Figure 7: Relighting RBDN results for a subject from the CMU-MultiPIE [24] validation set. Top Row: Input images (ground truth is top-left image). row: output (no branches; strong artifacts can be seen.) - row: RBDN outputs for branches respectively. Results improve with increase in number of branches up to branches. The network starts overfitting at branches.
Figure 8: Relighting results on the CMU-MultiPIE validation set. The goal is to render faces from various unknown lighting conditions to a fixed lighting condition. Odd rows: Inputs (top-left image for each subject is the ground truth), Even Rows: -branch RBDN output
Test 10 15 20 25 30 35 40 45 50 55 60
ClusteringSR [19] 33.27 30.97 29.41 28.22 27.25 26.30 25.56 24.89 24.28 23.72 23.21
EPLL [64] 33.32 31.06 29.52 28.34 27.36 26.52 25.76 25.08 24.44 23.84 23.27
BM3D [16] 33.38 31.09 29.53 28.36 27.42 26.64 25.92 25.19 24.63 24.11 23.62
NL-Bayes [38] 33.46 31.11 29.63 28.41 27.42 26.57 25.76 25.05 24.39 23.77 23.18
NCSR [20] 33.45 31.20 29.56 28.39 27.45 26.32 25.59 24.94 24.35 23.85 23.38
WNNM [25] 33.57 31.28 29.70 28.50 27.51 26.67 25.92 25.22 24.60 24.01 23.45
TRD [13] - 31.28 - 28.56 - - - - - - -
MLP [7] 33.43 - - 28.68 - 27.13 - - 25.33 - -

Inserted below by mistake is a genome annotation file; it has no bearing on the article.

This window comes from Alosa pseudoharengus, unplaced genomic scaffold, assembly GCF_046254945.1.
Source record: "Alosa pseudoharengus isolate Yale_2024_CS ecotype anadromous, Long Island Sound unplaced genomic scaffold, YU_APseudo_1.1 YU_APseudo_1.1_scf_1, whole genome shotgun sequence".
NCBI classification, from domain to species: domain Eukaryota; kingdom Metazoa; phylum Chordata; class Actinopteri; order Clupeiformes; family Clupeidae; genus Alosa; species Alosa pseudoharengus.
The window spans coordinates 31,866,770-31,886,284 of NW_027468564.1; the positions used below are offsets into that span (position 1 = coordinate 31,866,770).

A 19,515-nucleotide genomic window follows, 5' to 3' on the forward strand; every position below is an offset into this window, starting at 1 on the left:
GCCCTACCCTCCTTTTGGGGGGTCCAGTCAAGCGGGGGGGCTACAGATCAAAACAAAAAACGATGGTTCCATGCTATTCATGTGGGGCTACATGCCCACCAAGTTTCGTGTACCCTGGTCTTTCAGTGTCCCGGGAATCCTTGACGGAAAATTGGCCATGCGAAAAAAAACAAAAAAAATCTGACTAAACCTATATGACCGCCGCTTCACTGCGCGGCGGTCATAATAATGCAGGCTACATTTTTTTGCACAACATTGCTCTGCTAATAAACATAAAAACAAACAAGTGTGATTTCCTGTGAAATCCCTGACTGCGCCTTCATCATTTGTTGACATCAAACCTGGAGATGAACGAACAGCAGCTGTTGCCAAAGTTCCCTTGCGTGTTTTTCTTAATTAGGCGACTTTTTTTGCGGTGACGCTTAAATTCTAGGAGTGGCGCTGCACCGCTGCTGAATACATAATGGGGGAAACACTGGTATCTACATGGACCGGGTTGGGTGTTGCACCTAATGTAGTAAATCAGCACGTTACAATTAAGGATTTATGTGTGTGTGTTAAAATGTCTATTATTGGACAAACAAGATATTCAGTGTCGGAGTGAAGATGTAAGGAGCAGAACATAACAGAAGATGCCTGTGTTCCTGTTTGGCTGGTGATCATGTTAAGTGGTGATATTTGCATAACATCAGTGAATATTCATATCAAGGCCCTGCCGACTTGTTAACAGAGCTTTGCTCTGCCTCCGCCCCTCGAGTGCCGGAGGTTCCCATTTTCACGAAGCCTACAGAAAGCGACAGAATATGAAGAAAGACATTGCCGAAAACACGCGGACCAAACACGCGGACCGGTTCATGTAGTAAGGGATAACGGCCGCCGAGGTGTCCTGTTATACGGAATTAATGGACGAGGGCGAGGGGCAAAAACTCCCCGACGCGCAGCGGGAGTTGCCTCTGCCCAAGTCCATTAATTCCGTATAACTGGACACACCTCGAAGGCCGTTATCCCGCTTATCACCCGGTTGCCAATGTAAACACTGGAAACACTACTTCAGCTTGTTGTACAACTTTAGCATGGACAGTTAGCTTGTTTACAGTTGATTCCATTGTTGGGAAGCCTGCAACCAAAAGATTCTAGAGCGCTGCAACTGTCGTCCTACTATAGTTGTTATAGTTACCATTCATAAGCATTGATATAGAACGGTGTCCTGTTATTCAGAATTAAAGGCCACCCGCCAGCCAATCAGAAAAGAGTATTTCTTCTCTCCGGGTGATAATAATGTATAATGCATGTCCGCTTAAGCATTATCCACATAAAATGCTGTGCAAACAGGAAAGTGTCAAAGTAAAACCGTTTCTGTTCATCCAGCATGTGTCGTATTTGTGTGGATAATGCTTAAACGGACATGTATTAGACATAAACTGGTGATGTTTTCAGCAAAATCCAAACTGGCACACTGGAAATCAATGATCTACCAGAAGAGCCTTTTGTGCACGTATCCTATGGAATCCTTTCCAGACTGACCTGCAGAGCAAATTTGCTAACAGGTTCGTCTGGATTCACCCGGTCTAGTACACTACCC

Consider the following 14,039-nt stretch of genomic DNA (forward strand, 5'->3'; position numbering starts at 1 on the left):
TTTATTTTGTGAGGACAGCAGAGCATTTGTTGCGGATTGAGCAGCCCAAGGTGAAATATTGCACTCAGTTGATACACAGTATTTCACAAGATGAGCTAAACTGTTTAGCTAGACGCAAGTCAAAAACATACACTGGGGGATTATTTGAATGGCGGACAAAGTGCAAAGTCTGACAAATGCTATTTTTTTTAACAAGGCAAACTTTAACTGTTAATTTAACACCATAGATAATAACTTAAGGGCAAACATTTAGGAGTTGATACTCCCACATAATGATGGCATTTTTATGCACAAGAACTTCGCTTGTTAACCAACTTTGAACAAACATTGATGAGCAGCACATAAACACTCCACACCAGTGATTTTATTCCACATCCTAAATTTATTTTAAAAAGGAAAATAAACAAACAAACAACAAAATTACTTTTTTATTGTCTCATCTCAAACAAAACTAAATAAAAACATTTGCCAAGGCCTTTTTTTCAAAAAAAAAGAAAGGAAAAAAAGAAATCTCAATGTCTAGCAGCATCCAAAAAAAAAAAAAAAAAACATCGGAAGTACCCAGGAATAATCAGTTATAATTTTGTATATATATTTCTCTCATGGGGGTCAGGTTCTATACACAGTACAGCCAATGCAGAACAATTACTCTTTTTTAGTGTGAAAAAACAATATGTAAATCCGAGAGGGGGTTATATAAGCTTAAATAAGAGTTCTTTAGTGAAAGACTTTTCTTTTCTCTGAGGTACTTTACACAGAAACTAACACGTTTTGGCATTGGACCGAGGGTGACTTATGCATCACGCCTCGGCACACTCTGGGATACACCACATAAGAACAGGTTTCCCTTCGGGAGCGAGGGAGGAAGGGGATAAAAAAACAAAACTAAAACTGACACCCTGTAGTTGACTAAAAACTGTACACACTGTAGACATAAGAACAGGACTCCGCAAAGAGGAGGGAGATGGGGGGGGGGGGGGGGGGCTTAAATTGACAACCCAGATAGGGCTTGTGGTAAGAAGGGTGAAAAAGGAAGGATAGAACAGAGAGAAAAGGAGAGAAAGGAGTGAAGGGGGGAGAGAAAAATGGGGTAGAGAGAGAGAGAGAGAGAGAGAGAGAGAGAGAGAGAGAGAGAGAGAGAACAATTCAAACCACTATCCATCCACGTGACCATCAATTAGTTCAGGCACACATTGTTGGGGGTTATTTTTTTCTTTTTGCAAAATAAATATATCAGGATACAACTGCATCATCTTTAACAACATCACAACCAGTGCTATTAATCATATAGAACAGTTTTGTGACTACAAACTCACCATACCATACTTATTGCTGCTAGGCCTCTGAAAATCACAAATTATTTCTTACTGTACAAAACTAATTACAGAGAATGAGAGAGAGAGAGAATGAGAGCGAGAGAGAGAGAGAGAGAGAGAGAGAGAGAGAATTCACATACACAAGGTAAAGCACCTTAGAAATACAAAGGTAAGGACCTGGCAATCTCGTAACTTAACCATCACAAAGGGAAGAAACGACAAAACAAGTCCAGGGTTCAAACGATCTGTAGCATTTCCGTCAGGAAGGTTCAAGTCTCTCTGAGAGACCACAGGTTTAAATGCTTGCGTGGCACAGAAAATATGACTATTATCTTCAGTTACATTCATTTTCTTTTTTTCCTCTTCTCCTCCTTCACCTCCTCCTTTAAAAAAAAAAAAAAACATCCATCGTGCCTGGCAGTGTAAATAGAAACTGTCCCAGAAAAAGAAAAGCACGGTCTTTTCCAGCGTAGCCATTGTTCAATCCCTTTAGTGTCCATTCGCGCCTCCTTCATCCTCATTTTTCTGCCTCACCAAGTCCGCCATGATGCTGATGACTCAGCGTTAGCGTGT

DCGRF [51] 33.56 31.35 29.84 28.67 27.80 27.08 26.44 25.88 25.38 24.90 24.45
DnCNN [58] 33.32 31.29 29.84 28.68 27.70 26.84 26.05 25.34 24.68 24.05 23.39
3-branch RBDN 32.85 31.05 29.76 28.77 27.97 27.31 26.73 26.24 25.80 25.22 23.25
Table 1: Mean PSNR for various denoising approaches on test images. A single denoising model is used to report all results for RBDN (trained on ) and DnCNN [58] (trained on ). For other comparison approaches, note that the best performing model at each noise level is used to report results.
Figure 9: Visual comparison of various denoising approaches on a test image from BSD300 with WGN of .
Figure 10: Illustrating the capability of a single RBDN model to handle a range of noise levels(yellow box). Top Row: Noisy test image (PSNR in red box). Bottom Row: Denoised result with branch RBDN (PSNR in green box)
Figure 11: Illustrating RBDN’s ability to reliably denoise at , outside our training bounds (). The -layer DnCNN [58] (despite using for training) is outperformed by our -layer RBDN. Red, Yellow, Green boxes show the PSNR.

4.3 Denoising

We train a single -branch RBDN model for denoising which takes as input a grayscale image corrupted by additive WGN with standard deviation uniformly randomly chosen in the range . We use the same evaluation protocol as  [51], with a image test set (all images of the BSD300 [3] test set and images from PASCAL VOC2012 [21] dataset). Precomputed noisy test images from [51], that are quantized to the range are used to compare various approaches for a fair realistic evaluation.

Figure 12: Colorization results for images from MS-COCO test set.

4.4 Colorization

We first transform a color image into YCbCr color space and predict the chroma (Cb,Cr) channels from the luminance (Y-channel) input using RBDN. The input Y-channel is then combined with the predicted Cb,Cr channels and converted back to RGB to yield the predicted color image. We denote this model as RBDN-YCbCr.